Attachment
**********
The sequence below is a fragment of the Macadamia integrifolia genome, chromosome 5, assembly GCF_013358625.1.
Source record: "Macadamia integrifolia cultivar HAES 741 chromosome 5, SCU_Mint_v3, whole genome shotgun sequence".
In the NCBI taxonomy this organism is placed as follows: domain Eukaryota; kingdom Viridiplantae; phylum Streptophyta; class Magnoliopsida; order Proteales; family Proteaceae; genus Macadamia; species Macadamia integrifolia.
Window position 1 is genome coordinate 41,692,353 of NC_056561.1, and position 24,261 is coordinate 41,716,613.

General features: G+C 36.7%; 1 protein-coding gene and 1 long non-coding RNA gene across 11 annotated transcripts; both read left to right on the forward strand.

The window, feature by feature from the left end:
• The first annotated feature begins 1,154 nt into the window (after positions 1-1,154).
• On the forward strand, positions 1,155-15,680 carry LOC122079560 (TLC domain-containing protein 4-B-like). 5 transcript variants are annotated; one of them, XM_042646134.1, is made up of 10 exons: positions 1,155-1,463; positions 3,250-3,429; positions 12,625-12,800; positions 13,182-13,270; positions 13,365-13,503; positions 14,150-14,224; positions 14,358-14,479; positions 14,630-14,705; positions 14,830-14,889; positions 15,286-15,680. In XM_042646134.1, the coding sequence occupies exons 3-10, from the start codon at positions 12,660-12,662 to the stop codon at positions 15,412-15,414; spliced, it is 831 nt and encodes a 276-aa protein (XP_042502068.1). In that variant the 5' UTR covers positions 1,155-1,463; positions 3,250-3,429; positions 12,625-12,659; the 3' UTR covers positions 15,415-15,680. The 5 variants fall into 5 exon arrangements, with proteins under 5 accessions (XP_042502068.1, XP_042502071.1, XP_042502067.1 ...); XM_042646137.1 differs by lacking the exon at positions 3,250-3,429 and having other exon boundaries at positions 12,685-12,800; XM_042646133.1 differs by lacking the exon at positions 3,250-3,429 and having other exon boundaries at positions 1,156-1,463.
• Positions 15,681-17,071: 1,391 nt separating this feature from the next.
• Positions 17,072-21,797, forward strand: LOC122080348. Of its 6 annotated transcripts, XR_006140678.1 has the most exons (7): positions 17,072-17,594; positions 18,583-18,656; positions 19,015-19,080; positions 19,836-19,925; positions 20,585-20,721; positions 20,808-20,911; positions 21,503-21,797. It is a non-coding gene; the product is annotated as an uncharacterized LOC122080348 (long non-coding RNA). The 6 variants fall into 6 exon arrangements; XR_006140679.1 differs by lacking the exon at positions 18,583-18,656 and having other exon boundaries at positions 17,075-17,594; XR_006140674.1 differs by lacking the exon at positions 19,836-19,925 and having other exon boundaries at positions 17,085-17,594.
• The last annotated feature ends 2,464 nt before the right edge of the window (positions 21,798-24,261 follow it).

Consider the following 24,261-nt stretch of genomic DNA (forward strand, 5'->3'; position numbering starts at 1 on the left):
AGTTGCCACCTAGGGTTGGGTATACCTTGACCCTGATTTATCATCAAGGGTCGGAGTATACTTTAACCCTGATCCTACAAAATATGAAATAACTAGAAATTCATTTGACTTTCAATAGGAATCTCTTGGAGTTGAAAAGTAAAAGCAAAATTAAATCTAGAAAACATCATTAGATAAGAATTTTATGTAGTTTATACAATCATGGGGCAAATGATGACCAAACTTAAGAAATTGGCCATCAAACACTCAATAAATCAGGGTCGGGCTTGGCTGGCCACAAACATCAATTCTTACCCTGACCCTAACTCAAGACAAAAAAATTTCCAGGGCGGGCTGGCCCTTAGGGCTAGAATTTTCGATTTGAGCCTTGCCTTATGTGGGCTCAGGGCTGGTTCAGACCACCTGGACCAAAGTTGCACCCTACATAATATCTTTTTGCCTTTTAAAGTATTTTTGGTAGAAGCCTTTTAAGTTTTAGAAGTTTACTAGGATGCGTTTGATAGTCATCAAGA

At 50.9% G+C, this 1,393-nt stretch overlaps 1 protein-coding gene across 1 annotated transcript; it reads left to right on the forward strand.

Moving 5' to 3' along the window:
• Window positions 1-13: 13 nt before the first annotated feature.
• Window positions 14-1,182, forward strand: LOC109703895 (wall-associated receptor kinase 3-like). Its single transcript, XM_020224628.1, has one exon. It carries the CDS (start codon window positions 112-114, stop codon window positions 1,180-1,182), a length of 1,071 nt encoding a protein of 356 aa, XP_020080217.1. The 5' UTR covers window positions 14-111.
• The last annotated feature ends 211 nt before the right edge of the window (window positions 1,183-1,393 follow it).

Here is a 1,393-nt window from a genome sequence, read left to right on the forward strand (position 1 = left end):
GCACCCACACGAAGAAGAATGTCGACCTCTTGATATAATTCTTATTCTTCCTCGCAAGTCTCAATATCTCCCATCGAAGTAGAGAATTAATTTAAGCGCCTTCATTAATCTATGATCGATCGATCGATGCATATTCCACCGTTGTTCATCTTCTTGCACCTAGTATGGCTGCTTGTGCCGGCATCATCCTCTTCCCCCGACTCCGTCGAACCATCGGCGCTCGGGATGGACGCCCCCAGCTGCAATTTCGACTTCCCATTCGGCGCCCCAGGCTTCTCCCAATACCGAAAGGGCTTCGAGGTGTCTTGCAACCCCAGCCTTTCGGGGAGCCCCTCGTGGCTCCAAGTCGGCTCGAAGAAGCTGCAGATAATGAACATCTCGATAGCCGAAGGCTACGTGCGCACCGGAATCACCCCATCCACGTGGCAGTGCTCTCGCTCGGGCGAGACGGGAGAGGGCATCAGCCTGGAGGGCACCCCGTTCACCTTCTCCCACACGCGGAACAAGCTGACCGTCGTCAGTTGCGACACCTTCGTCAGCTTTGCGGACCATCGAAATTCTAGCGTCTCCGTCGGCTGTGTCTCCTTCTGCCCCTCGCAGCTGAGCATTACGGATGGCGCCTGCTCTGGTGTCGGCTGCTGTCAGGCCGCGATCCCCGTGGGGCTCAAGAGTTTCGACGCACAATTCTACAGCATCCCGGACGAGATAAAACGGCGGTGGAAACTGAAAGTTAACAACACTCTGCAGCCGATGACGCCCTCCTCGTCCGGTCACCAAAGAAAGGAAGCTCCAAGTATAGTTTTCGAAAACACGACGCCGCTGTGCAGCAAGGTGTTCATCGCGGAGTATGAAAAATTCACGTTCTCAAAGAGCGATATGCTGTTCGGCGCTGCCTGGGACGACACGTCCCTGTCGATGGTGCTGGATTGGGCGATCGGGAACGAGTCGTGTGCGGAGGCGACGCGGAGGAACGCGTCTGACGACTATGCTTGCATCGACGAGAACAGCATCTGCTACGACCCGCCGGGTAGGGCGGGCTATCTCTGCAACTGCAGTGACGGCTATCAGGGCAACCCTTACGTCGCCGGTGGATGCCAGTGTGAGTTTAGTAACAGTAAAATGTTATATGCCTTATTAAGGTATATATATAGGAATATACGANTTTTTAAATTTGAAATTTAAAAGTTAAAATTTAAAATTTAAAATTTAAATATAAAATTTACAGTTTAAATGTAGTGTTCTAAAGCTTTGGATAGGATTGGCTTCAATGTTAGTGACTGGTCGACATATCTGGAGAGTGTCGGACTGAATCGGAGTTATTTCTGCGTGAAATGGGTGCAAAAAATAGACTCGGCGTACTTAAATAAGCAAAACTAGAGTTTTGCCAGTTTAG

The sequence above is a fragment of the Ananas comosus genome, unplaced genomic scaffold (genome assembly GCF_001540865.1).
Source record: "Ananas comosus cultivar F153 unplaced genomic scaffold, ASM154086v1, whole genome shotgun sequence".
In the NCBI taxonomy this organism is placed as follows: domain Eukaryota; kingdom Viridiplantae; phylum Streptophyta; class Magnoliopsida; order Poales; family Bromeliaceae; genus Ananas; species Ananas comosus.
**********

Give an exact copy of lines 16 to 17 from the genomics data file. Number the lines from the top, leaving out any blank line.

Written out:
• Window positions 1-13: 13 nt before the first annotated feature.
• Window positions 14-1,182, forward strand: LOC109703895 (wall-associated receptor kinase 3-like). Its single transcript, XM_020224628.1, has one exon. It carries the CDS (start codon window positions 112-114, stop codon window positions 1,180-1,182), a length of 1,071 nt encoding a protein of 356 aa, XP_020080217.1. The 5' UTR covers window positions 14-111.